Who ya gonna call? — Isaiah 31-33

No, it’s not that I just recently watched “Ghost Busters”, it the saying just seemed to go along with the context and sense of Isaiah 31. This and other things that we read about in today’s Bible reading have very familiar trains of thought — emphasizing again how it is that there is “nothing new under the sun” (Eccl. 1:9).

Who Ya Gonna Call?

“Woe to those who go down to Egypt for help And rely on horses, And trust in chariots because they are many And in horsemen because they are very strong, But they do not look to the Holy One of Israel, nor seek the LORD!…Now the Egyptians are men and not God, And their horses are flesh and not spirit; So the LORD will stretch out His hand, And he who helps will stumble And he who is helped will fall, And all of them will come to an end together.” Isaiah 31:1-3 — This is the crux of a constant dilemma for mankind, “Who will I trust?” What will save me from my pain, from disaster, from harm, from death, from poverty, or something else? Will it be money, who I know, fame, politics & diplomacy, my wits, my friends, my job, my good looks, my athleticism, my I.Q., my guns, my strength, my computer, my inside knowledge, my drink/drugs, or my skills? Or the LORD? Our preferred “gods” only put bandaids of help on our gaping wounds and offer temporary relief at best — while we bleed out to our death. Like the Israel’s reliance on Egypt rather than the LORD, they are too temporary and impotent to really help us.

They needed a regime change

“Behold, a king will reign righteously And princes will rule justly. Each will be like a refuge from the wind And a shelter from the storm, Like streams of water in a dry country, Like the shade of a huge rock in a parched land.” Isaiah 32:1, 2 — This year has included what has been called “The Arab Spring” — a political upheaval of historical proportions, which has upset a number of monarchies and dictatorships in the Arab world. The outcomes are still unfolding, but most folks are in agreement that regime changes in most of these places were necessary. This passage talks about a regime change that needed to happen in Israel — and needs to happen in the hearts of every man. No, the text wasn’t talking about worldly politics — although the kings of Israel and Judah were pretty uniformly spiritually weak. The text is talking about the Messiah of God reigning in the hearts of a greater Israel — letting Jesus rule in the heart of every man rather the corrupt dictators who might be variously called sensuality, greed, materialism, pride, laziness, lust, selfishness, darkness, etc. Everyone needs a regime change to Jesus. He rules righteously and justly.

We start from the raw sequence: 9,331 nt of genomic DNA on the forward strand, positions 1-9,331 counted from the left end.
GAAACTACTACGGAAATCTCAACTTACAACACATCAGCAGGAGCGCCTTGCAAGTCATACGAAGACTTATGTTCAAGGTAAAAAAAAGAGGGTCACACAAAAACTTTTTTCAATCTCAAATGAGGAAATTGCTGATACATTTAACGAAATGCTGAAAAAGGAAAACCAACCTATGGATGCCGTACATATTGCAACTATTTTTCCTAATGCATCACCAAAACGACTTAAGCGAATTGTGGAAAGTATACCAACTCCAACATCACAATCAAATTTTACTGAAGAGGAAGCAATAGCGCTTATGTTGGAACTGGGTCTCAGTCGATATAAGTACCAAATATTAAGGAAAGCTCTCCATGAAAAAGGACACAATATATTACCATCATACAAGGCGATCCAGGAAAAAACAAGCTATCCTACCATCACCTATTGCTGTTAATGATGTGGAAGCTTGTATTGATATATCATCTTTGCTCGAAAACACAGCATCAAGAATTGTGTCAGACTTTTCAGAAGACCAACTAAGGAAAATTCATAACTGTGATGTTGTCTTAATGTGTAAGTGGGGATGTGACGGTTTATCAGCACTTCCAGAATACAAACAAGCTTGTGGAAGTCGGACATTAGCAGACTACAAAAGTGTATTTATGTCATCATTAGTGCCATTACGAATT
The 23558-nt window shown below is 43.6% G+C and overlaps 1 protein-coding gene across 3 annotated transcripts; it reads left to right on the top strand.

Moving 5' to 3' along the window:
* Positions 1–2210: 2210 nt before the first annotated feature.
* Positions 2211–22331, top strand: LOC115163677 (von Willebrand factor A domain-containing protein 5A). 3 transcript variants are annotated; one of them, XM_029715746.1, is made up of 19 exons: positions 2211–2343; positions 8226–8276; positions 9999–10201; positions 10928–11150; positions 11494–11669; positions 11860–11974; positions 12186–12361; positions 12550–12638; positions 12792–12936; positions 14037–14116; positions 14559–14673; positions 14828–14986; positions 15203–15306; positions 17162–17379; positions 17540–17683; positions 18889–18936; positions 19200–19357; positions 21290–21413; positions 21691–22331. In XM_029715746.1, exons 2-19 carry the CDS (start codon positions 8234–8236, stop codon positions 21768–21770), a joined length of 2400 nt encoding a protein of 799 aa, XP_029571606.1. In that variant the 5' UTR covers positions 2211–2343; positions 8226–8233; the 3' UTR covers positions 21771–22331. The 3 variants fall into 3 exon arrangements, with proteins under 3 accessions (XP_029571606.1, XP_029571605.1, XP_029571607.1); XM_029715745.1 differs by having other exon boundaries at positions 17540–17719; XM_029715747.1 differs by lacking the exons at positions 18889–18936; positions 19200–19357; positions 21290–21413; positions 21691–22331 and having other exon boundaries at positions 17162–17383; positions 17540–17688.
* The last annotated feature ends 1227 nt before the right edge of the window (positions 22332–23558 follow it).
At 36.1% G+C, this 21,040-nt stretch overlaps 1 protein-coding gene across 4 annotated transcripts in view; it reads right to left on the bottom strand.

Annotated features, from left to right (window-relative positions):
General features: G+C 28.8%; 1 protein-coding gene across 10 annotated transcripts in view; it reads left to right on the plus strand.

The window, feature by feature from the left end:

The Great Kingdom of God

“For the LORD is our judge, The LORD is our lawgiver, The LORD is our king; He will save us–” Isaiah 33:22 — And this regime change (of the heart) I spoke of earlier includes — if I may use the political world as a metaphor — the judicial, legislative, and executive branches. I won’t do to choose Jesus for one but not the others. I’ve heard people say, “Jesus is Lord of my life,” but then make up their own “laws”. Or take judgment right out of the Lord’s hands: “Oh, I don’t think the Lord will condemn men for something like that!” You get the idea, don’t you? Jesus must be judge, lawgiver, and king — all of them — or He is nothing. Now that’s a regime change!

See you tomorrow, Lord willing.

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About parklinscomb

I'm a minister for the church of Christ in Manchester NH where I've worked since the 1970's. I'm a big fan of my family, archaeology, the Bible, the Lord's church, and Gander Brook Christian Camp.
This entry was posted in Bible commentary, Christianity, Old Testament and tagged , , , . Bookmark the permalink.

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